Kimberly Rodriguez is a junior mechanical engineering major from Maracaibo, Venezuela. She is the Aerodynamics and Structures lead of the Rice Eclipse rocketry team student club. In this personal article, Rodriguez shares her experience participating in the Spaceport America Cup in Las Cruces, New Mexico, the largest intercollegiate rocketry competition in the world.
When I came to Rice University, I was interested in engineering, but I didn’t know that I would become fascinated with aerospace. Two of my O-Week advisors were very involved with Rice Eclipse and spoke highly of the team. I joined the club as a freshman and then got involved in the Structures and Recovery sub-teams for the competition rocket that year. In Rice Eclipse, I learned about design and machining techniques for a project that actually flew long before I learned it in class.
I liked the sub-team's work so much that I became the Structures lead during as a sophomore before advancing to Aerodynamics Lead this year. My job [on the team] is to manage the design, manufacturing, and testing of our rocket for the competition — overseeing several sub-teams that work on different parts of the rocket.
This year, Eclipse’s competition rocket is an unprecedented project for a Rice student team.
Named Athena after the Athenian owl on Rice’s academic seal, it is as a nod to it being Eclipse’s first competition rocket project led by a woman. Athena will fly to 30,000 feet and will be the first Eclipse rocket to break the sound barrier. No other Rice team has built a vehicle that has flown higher or faster.
"As a kid, I didn't have experience working with rockets of any type, so it's very exciting for me to be able to contribute and see this project all the way through to Spaceport 2021," said Dylan Rivera, mechanical engineering junior and Airframe Sub-team Lead. "The fact that we're doing this during a global pandemic makes it all the more memorable."
The COVID-19 pandemic has definitely made our work harder. The manufacturing of Eclipse’s rockets usually involves several people clustered around a relatively small component. My sub-teams normally held machining sessions in the OEDK with four or five people around a CNC mill, taking turns teaching new members how to machine. We can’t do that this year, but we have adapted our methods to keep everyone safe. Now my sub-team leads send out time slots for machining or lab work sessions, so team members can sign up for slots to keep the lab spaces under their safe capacity.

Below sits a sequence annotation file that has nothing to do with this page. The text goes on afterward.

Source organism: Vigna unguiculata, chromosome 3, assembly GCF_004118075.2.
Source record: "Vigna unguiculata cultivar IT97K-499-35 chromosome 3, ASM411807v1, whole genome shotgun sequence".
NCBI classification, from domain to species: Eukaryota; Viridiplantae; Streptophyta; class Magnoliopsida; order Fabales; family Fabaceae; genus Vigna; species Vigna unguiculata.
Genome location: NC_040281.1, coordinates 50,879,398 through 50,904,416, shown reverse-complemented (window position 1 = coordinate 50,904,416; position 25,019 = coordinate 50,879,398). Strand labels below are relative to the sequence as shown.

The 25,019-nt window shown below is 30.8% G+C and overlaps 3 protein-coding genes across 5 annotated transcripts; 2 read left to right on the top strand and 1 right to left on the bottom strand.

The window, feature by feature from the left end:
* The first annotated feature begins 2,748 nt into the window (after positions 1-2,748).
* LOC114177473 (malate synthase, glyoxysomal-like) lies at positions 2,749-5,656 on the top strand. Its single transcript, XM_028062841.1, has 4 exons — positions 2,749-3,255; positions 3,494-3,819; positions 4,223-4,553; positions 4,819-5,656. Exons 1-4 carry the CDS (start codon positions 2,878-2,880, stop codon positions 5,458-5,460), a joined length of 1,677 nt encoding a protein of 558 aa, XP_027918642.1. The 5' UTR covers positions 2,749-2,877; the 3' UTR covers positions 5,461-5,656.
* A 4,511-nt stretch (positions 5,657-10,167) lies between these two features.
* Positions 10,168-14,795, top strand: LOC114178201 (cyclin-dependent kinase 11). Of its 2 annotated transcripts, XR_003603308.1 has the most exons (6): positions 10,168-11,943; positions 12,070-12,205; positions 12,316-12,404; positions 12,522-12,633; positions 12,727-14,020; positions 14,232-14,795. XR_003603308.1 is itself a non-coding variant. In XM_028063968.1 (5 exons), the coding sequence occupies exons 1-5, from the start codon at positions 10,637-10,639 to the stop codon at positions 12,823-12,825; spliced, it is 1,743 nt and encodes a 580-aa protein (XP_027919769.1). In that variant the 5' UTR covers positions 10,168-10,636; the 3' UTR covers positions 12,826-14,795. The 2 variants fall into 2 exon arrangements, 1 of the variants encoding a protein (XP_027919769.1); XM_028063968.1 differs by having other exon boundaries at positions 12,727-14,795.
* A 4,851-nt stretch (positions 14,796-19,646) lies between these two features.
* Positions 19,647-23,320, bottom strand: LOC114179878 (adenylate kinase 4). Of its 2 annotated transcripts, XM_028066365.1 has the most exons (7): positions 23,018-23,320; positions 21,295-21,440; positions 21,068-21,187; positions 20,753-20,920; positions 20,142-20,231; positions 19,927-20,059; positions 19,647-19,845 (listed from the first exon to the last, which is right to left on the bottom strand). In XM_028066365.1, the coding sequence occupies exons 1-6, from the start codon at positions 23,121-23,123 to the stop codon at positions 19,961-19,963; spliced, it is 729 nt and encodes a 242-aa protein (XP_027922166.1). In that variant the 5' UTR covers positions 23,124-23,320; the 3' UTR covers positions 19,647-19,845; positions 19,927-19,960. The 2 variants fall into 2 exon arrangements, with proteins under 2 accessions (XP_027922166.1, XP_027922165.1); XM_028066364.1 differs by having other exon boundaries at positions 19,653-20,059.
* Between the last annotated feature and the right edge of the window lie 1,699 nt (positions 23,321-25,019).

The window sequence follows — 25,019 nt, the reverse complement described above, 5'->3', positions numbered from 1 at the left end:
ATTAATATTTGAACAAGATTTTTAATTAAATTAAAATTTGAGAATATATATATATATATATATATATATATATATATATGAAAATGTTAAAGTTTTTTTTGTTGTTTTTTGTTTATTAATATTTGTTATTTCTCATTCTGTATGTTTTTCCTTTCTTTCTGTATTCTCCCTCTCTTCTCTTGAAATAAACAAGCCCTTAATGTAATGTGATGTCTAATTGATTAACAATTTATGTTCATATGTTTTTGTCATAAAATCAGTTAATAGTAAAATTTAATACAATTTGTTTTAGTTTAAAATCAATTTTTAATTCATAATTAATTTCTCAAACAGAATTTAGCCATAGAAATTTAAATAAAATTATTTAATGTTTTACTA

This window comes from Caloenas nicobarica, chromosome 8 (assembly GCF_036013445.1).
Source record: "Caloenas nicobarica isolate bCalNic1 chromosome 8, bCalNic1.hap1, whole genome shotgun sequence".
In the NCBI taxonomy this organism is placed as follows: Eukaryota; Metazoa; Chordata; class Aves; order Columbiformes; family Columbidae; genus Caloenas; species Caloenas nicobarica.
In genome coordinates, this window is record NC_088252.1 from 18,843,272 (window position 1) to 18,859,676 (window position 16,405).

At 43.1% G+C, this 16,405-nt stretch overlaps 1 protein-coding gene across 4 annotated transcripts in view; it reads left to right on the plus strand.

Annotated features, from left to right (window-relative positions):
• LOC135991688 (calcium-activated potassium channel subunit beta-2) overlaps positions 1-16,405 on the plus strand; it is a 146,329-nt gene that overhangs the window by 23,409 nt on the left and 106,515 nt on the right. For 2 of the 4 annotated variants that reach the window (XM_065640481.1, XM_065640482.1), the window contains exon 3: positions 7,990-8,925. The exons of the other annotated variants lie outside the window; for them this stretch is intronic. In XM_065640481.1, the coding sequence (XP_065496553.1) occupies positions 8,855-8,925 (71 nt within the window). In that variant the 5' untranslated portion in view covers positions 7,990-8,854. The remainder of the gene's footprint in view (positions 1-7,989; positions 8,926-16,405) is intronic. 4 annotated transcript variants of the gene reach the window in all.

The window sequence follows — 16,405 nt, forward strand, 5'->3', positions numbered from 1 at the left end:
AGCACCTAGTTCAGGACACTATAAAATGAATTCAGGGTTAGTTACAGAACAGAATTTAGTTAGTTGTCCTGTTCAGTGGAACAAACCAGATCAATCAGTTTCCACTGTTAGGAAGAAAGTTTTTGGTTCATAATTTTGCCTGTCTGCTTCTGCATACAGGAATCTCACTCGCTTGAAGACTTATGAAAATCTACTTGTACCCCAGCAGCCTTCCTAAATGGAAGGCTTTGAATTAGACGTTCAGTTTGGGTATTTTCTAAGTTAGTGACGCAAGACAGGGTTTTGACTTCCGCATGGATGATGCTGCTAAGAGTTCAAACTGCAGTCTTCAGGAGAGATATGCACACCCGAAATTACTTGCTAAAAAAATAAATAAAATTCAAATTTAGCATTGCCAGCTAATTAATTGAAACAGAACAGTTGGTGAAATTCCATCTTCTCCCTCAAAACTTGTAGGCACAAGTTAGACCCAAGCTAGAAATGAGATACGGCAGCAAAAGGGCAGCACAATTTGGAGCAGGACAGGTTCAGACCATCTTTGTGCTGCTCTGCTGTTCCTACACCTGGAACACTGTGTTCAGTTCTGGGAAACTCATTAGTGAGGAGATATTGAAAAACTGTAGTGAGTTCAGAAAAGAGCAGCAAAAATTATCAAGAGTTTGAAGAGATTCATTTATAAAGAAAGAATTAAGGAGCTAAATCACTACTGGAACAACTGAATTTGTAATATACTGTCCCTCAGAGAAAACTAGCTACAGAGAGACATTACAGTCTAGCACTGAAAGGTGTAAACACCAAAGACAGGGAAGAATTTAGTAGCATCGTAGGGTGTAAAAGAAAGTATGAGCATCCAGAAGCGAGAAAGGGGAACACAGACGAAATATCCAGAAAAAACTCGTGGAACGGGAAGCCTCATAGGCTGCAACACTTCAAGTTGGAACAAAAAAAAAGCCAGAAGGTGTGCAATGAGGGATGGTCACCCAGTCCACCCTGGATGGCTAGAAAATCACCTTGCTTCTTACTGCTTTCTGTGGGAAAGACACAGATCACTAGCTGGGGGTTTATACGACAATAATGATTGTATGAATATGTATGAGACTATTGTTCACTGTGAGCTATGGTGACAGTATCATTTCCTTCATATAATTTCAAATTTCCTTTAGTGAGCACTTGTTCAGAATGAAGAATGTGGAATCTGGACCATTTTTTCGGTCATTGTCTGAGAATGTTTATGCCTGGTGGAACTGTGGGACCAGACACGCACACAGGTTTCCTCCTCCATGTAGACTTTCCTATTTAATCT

"Organizing a project of this size and completing it when some of the members like myself are remote and we have limited space and time is truly impressive," said Savannah Tiemann, chemical and biomolecular engineering sophomore and Composites Sub-team Co-Lead. "I'm so proud of how Eclipse has functioned as a team to build Athena given the circumstances."
I was worried I was asking too much of my sub-team leads this year with the condensed semester schedule and anxiety from the pandemic, but they’ve done great in finding ways to continue their work and educating their members while keeping everyone safe. One of my sub-team leads is remote and has done an amazing job staying connected with her team and her co-lead on campus.
"With almost all of my classes being online, the in-person facet of Eclipse is incredibly valuable. It's almost like it gives me a reason to be on campus," said Prithve Shekar, mechanical engineering sophomore and Certificates Sub-team Lead.
In all, I am very proud of how much my team has accomplished on Athena this semester. I’m also proud to be leading such a diverse team, which is often not the case on aerospace projects. Lastly, I did an internship this past summer at Boeing doing structures work for satellites as well, and my Eclipse experience was very helpful there.
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